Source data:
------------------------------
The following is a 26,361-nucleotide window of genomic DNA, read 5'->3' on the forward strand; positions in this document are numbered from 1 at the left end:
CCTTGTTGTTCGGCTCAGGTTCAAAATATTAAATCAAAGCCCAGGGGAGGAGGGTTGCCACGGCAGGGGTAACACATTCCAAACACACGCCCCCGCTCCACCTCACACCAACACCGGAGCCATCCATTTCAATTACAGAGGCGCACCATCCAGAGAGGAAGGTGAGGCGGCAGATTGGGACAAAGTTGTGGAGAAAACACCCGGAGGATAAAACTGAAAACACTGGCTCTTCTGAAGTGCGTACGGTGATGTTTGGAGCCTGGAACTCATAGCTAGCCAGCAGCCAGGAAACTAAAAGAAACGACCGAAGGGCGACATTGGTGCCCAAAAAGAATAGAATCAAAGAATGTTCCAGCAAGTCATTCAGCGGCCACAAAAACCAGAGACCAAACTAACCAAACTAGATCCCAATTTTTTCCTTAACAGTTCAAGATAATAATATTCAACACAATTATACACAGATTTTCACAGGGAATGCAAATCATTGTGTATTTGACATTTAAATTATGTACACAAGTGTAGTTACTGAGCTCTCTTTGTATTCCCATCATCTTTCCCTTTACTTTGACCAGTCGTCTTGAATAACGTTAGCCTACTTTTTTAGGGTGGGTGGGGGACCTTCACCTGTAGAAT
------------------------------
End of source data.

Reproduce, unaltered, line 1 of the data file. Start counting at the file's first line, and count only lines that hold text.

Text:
The following is a 26,361-nucleotide window of genomic DNA, read 5'->3' on the forward strand; positions in this document are numbered from 1 at the left end: